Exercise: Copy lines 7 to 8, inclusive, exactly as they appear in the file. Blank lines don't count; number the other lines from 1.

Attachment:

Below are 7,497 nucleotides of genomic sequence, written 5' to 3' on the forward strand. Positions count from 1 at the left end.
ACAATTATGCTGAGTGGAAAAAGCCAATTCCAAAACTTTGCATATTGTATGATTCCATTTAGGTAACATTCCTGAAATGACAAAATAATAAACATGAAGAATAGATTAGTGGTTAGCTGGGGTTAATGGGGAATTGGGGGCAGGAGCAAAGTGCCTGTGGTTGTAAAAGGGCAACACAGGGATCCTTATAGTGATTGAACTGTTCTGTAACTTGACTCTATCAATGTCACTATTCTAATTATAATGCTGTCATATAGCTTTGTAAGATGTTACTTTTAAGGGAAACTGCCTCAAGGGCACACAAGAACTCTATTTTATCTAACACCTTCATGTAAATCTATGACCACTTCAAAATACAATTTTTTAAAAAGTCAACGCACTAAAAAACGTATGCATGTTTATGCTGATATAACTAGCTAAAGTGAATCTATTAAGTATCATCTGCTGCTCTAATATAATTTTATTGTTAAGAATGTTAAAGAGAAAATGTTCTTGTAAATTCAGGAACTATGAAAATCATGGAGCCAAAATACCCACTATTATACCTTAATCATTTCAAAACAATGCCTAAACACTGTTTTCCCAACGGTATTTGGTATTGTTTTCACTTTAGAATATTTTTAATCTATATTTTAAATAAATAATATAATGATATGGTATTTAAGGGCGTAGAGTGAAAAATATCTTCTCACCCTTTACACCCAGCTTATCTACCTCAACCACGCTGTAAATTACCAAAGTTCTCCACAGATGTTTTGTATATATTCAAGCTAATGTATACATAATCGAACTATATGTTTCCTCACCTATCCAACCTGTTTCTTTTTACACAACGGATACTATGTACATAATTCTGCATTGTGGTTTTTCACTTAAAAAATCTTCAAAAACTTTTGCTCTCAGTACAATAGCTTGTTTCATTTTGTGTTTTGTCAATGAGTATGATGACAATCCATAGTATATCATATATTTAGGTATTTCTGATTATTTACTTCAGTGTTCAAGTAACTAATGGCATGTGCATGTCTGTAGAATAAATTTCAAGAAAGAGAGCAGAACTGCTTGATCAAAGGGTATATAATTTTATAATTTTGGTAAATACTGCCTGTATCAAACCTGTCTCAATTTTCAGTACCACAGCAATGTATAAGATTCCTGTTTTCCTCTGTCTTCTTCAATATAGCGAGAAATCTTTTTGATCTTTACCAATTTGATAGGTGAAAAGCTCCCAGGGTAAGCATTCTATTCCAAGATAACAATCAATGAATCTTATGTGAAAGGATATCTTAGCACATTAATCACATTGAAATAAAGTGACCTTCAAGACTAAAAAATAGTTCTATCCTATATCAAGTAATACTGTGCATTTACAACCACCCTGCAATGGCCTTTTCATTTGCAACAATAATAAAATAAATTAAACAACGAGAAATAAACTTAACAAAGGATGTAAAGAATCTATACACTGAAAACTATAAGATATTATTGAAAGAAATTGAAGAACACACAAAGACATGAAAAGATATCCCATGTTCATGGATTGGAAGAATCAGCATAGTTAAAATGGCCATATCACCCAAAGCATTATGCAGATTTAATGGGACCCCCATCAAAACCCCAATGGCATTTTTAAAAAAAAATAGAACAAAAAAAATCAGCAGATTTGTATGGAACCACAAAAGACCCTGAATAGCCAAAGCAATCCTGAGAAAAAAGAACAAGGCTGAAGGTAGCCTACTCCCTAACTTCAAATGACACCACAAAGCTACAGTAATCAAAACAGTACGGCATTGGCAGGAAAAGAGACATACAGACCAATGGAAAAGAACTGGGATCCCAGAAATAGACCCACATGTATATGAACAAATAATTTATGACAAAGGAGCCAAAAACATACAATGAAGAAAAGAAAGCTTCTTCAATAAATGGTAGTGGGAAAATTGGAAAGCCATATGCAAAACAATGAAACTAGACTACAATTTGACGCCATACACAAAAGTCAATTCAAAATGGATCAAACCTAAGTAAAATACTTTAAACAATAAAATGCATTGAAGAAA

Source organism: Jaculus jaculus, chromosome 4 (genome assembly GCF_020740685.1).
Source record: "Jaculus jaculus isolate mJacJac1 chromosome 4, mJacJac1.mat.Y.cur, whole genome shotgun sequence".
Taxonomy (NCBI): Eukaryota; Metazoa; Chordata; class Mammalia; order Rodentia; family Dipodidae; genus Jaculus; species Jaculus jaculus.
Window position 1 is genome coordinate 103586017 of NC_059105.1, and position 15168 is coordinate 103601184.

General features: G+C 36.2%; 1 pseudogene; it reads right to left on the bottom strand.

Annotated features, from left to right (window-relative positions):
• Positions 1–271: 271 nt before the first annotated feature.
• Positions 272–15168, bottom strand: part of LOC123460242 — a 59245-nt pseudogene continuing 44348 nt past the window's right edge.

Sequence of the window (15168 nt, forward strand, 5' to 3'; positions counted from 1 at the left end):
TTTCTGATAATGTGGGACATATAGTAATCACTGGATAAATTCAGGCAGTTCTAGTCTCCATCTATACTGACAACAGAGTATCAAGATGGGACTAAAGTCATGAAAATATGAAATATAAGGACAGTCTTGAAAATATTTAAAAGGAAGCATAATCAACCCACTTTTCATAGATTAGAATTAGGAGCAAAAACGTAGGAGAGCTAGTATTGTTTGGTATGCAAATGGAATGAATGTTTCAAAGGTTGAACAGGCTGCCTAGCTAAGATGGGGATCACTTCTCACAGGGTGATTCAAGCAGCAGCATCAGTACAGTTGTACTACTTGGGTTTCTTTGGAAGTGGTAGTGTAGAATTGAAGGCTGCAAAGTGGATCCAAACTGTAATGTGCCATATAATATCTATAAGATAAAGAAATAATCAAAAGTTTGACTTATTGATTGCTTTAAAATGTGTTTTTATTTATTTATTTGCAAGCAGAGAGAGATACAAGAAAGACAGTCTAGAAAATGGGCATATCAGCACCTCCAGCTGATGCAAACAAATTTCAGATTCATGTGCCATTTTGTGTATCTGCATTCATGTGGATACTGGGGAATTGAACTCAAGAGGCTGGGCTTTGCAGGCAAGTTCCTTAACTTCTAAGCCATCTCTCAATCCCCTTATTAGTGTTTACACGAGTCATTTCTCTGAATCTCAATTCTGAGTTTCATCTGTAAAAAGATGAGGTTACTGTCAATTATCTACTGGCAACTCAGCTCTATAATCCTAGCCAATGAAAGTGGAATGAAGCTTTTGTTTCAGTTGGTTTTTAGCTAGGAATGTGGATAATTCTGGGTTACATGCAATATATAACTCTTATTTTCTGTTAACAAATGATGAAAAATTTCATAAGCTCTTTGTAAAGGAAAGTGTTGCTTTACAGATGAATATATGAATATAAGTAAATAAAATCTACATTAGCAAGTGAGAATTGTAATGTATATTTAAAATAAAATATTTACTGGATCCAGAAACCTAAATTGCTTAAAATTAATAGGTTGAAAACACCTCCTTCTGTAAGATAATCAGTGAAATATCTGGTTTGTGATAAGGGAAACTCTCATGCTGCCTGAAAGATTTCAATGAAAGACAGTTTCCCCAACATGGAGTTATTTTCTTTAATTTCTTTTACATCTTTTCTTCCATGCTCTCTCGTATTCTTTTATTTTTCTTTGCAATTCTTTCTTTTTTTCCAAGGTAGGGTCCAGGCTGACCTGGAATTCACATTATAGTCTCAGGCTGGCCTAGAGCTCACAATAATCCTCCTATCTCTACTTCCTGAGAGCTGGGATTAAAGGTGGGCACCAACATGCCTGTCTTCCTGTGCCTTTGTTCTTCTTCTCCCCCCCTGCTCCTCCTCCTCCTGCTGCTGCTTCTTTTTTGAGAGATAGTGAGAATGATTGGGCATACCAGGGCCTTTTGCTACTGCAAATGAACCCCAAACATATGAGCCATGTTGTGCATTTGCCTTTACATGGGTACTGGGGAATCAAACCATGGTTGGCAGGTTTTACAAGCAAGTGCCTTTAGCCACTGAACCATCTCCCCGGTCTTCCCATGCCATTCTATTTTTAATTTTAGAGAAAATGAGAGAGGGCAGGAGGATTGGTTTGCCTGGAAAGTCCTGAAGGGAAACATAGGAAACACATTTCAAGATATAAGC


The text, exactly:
General features: G+C 36.2%; 1 pseudogene; it reads right to left on the bottom strand.

Annotated features, from left to right (window-relative positions):